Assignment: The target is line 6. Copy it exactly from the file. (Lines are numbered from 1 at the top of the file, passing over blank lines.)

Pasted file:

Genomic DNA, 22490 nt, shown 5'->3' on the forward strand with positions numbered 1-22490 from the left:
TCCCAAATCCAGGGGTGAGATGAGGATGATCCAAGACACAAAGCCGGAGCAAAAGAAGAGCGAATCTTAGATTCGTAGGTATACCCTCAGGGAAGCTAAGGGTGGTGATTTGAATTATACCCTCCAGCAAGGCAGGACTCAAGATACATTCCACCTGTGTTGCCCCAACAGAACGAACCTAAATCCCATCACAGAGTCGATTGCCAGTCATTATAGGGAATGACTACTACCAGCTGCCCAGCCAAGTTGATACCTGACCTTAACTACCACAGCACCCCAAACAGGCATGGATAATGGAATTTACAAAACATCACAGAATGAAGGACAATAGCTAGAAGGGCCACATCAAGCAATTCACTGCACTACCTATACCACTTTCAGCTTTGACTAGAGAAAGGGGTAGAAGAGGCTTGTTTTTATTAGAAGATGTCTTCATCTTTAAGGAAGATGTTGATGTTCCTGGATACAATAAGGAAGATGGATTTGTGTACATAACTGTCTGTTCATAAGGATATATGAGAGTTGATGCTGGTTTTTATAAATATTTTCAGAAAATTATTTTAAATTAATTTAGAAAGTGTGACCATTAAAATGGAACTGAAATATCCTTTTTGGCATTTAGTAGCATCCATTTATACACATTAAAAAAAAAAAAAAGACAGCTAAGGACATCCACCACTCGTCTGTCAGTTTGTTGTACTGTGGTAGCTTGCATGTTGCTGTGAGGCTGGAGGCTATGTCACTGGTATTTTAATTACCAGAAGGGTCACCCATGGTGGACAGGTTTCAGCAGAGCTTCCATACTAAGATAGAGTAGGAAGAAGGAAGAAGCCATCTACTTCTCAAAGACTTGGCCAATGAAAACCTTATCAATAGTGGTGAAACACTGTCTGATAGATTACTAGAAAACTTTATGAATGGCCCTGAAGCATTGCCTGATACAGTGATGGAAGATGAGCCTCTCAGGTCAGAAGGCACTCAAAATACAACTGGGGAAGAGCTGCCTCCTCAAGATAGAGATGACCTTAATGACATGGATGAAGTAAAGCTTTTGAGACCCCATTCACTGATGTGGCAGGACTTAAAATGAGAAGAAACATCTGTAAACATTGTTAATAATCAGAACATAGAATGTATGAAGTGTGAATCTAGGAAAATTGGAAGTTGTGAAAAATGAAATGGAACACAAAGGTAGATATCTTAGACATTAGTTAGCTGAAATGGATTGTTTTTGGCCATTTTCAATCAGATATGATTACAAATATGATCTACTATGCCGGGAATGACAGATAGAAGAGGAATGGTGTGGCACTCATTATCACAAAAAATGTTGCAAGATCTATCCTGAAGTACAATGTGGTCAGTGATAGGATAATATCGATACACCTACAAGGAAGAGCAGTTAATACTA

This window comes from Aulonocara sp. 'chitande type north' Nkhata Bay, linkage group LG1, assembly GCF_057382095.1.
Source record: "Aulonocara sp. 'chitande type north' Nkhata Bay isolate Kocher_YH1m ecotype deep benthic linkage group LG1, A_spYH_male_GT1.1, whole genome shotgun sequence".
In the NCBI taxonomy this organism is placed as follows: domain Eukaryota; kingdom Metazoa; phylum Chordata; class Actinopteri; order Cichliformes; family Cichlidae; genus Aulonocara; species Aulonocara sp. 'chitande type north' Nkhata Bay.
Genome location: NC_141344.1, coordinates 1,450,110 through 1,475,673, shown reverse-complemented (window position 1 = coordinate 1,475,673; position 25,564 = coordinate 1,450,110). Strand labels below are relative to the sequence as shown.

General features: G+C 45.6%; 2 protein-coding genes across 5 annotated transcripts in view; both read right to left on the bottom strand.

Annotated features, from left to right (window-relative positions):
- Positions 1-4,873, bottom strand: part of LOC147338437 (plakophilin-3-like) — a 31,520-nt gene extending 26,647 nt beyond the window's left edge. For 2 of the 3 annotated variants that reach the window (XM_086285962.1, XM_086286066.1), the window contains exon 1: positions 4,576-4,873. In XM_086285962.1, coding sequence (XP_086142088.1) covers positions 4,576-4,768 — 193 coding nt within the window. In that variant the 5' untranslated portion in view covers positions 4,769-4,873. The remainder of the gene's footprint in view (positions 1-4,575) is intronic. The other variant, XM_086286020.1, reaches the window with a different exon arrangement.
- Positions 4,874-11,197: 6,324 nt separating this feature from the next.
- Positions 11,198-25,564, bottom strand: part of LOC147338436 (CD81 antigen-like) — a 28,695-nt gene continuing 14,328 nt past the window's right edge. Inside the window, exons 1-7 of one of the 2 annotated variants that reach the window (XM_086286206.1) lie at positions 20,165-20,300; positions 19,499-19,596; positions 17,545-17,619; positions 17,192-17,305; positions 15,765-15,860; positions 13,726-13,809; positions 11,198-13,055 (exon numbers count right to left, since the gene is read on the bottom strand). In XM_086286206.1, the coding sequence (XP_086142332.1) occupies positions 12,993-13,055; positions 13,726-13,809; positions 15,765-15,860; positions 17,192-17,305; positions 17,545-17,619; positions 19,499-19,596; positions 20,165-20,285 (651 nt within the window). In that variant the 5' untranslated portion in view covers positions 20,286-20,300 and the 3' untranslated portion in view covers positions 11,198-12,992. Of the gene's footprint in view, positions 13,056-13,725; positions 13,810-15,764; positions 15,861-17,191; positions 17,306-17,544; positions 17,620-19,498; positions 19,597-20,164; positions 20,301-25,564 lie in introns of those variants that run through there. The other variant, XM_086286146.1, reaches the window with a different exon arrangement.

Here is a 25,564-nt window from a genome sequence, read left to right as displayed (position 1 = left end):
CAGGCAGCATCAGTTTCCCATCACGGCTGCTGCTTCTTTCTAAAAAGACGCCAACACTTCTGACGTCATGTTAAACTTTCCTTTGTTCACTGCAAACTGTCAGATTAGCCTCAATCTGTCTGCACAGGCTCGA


Genome location: NC_141344.1, coordinates 1,450,110 through 1,475,673, shown reverse-complemented (window position 1 = coordinate 1,475,673; position 25,564 = coordinate 1,450,110). Strand labels below are relative to the sequence as shown.